Performance: rxExecBy vs gapply on Spark

rxExecBy is a new API of R server release 9.1, it partitions input data source by keys and applies user defined function on each partitions. gapply is a SparkR API that also provides similiar functionality, it groups the SparkDataFrame using specified columns and applies the R function to each group.



The performance comparison of rxExecBy and gapply uses a 4 worker nodes HDI 3.5 cluster with Spark 2.0. VM size of node is standard D4_v2, which is 8 cores and 28G memory. Spark application configuration are,

  • Driver memory: 4g
  • Executor number: 4
  • Executor cores: 5
  • Executor memory: 16g
  • Executor overhead memory: 4g

The data set I’m using for the benchmark is US airline on-time data from 08 to 12. I clean the data leaving only 30 columns(here is a sample csv file containing 1M rows) and preload it into hive to make life easier for gapply, as gapply can only take SparkDataFrame as input data source.


Before benchmarking, we need to understand 2 APIs and define the performance story and metric we want to make and collect.


rxExecBy(inData, keys, func, funcParams = NULL, filterFunc = NULL, computeContext = rxGetOption("computeContext"), ...)

The API is very straightforward, so I will only focus on “func”. This user defined function will be applied to each partition after “grouping by” operation, and it needs to take “keys” and “data” as two reuqired input arguments, where “keys” is a list of partitioning values, and “data” is a RxXdfData(in RxSpark) data source of the partition. There’s no restriction on the return value, but returning a big object is not recommended, because all returned values will be taken back to client, and big object will slow down the performance or even OOM.


gapply(x, cols, func, schema)

“func” accepts user defined function, and the differences comparing to rxExecBy are,

  • In data source is R data.frame
  • Return value has to be R data.frame

What to Test

Different from other machine learning algorithms, rxExecBy and gapply only do data partition and apply UDF to partition data. So the performance test is mainly focus on how to partition the data, what’s the UDF and input data size.

Group By Keys with Different Values

  • DayOfWeek (7 keys)
  • Dest (About 300 keys)
  • Origin & Dest (About 100K keys)


The input data of UDF is RxXdfData for rxExecBy, and R data.frame for gapply. We need to define some UDFs that can take both RxXdfData and R data.frame as input, and some other UDFs that only can take R data.frame as input data. In the second case, an additional rxDataStep call is required for UDF of rxExecBy to convert RxXdfData into R data.frame. Below is the details of predefined UDFs,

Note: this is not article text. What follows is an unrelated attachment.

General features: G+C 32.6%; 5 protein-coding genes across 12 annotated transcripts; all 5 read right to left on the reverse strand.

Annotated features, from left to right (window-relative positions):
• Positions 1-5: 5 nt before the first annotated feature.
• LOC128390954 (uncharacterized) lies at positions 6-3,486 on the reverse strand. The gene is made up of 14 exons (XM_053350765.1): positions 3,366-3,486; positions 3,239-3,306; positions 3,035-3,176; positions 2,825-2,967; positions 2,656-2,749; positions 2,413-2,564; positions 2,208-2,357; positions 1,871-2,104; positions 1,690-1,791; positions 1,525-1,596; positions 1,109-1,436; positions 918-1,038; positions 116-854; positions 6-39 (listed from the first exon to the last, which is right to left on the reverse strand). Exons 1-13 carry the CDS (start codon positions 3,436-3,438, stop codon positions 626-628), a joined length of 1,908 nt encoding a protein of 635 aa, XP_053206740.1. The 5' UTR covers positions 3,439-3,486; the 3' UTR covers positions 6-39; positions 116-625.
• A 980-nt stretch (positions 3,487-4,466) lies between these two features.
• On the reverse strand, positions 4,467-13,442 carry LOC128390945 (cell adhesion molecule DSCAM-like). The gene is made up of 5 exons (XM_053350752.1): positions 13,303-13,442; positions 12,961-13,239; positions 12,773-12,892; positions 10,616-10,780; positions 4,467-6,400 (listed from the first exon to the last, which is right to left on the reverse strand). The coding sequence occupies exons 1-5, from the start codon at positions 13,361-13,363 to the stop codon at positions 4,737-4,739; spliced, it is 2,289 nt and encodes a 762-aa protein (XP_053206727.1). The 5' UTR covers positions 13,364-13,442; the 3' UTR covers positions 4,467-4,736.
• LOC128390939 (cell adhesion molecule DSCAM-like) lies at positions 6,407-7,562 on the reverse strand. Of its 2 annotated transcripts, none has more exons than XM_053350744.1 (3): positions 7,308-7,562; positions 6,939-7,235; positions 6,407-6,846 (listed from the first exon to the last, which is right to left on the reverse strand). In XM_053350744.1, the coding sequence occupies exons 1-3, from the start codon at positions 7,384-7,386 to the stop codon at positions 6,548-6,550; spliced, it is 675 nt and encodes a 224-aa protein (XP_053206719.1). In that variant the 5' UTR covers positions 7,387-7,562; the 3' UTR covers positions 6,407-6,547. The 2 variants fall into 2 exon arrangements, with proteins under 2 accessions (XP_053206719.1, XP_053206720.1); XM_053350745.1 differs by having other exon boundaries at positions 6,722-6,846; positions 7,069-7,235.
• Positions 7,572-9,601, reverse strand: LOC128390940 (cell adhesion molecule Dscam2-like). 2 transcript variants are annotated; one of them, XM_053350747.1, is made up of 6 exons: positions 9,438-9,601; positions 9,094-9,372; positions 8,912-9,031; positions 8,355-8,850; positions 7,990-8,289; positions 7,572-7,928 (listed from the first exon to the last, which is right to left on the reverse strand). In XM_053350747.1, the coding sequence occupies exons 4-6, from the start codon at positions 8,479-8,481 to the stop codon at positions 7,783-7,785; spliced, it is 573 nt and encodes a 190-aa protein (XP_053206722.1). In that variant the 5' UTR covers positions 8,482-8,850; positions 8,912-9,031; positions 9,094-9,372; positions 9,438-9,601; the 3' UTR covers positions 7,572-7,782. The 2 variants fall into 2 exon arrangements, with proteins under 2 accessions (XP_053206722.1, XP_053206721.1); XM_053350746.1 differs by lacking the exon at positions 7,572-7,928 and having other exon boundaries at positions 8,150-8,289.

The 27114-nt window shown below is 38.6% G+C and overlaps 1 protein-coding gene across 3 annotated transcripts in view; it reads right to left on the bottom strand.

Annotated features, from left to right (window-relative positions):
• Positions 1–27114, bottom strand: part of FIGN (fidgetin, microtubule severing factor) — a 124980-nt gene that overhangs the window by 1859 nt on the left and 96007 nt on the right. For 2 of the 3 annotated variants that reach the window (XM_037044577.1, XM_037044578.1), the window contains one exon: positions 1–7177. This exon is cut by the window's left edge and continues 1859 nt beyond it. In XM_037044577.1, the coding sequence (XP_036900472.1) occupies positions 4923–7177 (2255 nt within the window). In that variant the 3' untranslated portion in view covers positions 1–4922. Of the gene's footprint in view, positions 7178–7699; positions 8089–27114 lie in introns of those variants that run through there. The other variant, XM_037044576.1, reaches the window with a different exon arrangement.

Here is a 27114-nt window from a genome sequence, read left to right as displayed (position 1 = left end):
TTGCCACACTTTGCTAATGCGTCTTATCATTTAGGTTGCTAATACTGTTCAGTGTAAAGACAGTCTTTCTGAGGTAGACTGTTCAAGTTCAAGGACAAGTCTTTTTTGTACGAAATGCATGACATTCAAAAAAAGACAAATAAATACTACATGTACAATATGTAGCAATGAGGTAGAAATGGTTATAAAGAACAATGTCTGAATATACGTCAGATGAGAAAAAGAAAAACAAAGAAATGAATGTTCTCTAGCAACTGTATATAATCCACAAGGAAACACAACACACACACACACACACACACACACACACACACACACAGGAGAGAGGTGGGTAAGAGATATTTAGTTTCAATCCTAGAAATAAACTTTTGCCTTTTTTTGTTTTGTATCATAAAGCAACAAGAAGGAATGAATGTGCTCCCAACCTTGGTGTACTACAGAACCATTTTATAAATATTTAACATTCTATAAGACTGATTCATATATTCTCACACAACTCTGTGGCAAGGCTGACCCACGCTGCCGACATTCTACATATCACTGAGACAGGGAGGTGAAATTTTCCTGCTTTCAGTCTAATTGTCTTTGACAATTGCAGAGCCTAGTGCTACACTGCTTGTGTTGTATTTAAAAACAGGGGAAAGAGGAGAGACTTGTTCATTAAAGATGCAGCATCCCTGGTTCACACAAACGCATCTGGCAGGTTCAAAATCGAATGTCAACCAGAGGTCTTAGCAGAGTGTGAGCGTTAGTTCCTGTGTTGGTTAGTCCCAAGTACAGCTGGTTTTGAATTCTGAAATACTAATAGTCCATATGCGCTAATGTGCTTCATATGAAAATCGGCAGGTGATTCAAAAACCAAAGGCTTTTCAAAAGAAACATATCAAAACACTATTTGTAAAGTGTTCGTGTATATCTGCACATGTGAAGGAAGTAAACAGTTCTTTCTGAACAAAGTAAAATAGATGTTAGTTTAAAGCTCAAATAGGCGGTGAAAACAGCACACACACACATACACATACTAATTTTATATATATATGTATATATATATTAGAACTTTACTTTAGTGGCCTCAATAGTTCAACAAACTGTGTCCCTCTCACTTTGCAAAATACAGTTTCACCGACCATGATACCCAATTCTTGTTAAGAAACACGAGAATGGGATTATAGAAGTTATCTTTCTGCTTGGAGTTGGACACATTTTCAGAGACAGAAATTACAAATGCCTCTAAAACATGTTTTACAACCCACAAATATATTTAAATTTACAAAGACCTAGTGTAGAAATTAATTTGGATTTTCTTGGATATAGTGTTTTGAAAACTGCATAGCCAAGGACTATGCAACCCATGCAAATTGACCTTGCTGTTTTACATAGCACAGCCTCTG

• rxSummary, takes RxXdfData and R data.frame as input, return data set summary info.
  • rxLogit, takes RxXdfData and R data.frame as input, return a logit regression model. This is a multi iterations algorithm comparing to single iteration of rxSummary.
  • mean, takes R data.frame as input, return mean values for each columns of input partition data.

Data Set Size

US airline on-time data 08-12 has over 100M rows of data. I cut it on 1M, 2M, 5M, 10M rows and get different sizes.


We defined the performance metric to be number of rows that rxExecBy/gapply can process per second, the higher the better. Given M rows data set, assuming the run time is T, then metric is M/T.


A combination of key and UDF defines a test case. For each test case, I plot a chart to compare the performance and scales on data set size. Missing points in the charts indicate a run failure of either time out(6000s) or OOM.

rxExec vs gapply

Key: DayOfWeek (7 keys)

UDF: rxSummary



Key: DayOfWeek (7 keys)

UDF: rxLogit



Key: DayOfWeek (7 keys)

UDF: mean



Key: Dest (About 300 keys)

UDF: rxSummary



Key: Dest (About 300 keys)

UDF: rxLogit



Key: Dest (About 300 keys)

UDF: mean



Key: Origin & Dest (About 100K keys)

UDF: mean



Generally, rxExecBy is doing better than gapply, especially on big data set. However, I do see some areas that rxExecBy is not doing well and can have further improvements,

  • On small data set, sometimes it doesn’t fully use cluster cores.
    E.g. by using DayOfWeek as key, running on 1M row data set will trigger the coalesce logic to partition all 7 tasks into one execution slot and run in sequence, leaving all other execution slot idle.
  • It combines all local return values of UDF together and uses R API “save” to store the combined result. However, “save” has very bad performance when R object is very big.


rxExecBy Performance

UDF: mean


The legend in the chart is data set size in million rows. It shows,

  • The performance is increasing with data set size increasing. 100M rows is not the limitation.
  • With fixed data set size, performance will first increase then decrease with key size increasing.



Hive data prepare script, rxExecByPerfPrepare.R

Performance benchmark script, rxExecByPerfRun.R



rxExecBy Insights on RxSpark Compute Context

Microsoft R Blog


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